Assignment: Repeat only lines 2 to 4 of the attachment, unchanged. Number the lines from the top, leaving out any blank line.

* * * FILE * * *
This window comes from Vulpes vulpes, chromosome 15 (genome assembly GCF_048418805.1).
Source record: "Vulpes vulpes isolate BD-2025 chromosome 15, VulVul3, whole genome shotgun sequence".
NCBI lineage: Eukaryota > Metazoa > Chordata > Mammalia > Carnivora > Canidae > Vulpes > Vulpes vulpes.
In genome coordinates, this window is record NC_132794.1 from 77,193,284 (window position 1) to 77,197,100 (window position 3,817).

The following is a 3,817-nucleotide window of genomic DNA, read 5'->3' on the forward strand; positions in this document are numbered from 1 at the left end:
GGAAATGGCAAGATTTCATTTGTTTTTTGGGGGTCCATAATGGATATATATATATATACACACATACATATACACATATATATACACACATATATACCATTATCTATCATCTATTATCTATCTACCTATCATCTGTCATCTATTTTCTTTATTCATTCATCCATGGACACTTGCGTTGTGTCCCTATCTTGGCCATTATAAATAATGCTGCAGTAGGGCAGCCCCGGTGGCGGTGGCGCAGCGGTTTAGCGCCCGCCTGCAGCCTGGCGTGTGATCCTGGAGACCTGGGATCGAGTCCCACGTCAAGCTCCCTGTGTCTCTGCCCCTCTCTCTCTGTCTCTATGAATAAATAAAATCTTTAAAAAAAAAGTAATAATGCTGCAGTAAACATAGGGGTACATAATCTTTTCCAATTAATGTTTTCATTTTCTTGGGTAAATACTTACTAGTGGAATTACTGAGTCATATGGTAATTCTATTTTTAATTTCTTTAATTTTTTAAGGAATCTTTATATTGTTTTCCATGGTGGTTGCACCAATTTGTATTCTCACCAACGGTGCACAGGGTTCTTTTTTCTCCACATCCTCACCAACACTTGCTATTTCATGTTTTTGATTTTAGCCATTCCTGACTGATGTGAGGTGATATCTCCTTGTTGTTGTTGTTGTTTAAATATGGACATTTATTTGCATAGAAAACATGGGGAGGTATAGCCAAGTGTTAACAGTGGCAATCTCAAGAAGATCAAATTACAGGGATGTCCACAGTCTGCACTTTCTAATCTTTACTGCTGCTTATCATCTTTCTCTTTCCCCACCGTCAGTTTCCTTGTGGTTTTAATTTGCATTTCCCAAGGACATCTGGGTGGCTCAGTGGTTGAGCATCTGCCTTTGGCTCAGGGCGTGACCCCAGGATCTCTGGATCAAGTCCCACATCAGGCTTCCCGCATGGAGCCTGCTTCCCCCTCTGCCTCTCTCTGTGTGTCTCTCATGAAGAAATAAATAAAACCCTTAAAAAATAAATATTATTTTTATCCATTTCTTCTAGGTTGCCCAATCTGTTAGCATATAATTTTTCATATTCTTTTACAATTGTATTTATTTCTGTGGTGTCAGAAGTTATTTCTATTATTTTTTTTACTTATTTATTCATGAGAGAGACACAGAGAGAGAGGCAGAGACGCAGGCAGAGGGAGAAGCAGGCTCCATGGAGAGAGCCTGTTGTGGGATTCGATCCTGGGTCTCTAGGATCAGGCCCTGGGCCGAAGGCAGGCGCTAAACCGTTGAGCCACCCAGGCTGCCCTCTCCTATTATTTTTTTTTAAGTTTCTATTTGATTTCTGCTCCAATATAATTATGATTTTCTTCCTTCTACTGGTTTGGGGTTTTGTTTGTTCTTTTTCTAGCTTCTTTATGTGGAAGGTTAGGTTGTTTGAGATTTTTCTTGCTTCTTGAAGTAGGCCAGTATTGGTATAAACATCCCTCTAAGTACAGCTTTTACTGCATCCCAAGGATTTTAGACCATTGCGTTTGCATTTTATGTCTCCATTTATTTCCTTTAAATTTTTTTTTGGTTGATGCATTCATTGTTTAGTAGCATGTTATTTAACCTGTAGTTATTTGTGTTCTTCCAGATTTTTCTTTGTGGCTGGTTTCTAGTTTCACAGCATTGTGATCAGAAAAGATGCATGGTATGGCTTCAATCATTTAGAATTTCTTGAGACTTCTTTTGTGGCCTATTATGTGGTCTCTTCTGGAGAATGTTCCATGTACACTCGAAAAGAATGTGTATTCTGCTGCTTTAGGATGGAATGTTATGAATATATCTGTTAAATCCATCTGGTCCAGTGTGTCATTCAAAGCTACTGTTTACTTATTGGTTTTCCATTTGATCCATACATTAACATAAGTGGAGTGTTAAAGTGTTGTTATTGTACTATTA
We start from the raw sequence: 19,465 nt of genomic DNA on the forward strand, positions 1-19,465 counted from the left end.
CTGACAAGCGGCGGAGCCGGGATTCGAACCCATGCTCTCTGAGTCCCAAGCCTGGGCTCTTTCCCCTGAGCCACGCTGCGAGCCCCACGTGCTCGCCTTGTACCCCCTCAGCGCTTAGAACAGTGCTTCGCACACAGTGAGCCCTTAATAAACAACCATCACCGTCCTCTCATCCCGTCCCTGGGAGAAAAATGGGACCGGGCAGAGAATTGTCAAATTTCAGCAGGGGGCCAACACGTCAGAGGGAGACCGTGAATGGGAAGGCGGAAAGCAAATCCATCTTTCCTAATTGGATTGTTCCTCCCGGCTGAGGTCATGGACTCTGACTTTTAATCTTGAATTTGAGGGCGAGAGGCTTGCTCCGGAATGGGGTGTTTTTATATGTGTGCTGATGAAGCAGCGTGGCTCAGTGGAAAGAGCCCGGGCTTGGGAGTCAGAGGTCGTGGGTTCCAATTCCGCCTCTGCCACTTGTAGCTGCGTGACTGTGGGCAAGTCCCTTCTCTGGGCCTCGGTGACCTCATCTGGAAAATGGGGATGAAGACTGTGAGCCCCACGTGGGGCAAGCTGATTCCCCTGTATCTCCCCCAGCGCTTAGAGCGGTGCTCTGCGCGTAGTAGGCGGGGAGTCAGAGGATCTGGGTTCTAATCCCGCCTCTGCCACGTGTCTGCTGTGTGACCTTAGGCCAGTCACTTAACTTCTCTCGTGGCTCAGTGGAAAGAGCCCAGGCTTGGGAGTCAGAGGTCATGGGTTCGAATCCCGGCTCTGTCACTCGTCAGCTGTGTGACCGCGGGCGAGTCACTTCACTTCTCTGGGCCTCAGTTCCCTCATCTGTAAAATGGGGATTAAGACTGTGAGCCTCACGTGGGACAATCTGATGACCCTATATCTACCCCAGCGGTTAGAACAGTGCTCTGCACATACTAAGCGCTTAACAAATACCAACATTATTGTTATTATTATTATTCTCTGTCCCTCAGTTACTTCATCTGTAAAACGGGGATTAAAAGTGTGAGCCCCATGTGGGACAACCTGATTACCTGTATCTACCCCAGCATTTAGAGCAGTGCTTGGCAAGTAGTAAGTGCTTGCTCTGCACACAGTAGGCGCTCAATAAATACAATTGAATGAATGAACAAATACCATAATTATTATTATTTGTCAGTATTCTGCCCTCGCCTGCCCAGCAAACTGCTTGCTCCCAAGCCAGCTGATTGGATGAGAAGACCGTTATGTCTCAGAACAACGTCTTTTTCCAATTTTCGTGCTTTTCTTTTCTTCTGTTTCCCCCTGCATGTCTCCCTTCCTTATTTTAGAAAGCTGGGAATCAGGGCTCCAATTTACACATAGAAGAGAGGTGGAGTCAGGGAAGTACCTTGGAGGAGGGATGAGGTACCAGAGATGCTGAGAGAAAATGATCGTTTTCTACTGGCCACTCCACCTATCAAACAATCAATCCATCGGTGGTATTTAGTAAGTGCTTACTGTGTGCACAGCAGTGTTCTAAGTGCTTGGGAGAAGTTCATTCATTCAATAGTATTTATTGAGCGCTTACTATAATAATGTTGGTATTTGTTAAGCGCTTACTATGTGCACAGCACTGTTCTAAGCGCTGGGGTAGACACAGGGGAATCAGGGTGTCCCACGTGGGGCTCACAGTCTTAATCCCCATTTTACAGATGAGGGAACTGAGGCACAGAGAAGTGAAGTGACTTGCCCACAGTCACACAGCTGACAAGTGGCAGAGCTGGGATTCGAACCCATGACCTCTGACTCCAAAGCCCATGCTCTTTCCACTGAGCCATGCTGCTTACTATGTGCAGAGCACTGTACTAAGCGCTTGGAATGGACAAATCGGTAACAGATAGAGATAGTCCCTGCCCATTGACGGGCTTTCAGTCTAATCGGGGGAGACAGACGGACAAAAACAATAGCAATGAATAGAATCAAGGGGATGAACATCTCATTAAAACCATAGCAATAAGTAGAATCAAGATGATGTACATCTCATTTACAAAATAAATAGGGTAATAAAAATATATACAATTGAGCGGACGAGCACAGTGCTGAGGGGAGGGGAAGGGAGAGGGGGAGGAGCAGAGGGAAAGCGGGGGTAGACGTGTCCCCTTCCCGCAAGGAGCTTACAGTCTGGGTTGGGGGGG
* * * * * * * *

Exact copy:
Source record: "Vulpes vulpes isolate BD-2025 chromosome 15, VulVul3, whole genome shotgun sequence".
NCBI lineage: Eukaryota > Metazoa > Chordata > Mammalia > Carnivora > Canidae > Vulpes > Vulpes vulpes.
In genome coordinates, this window is record NC_132794.1 from 77,193,284 (window position 1) to 77,197,100 (window position 3,817).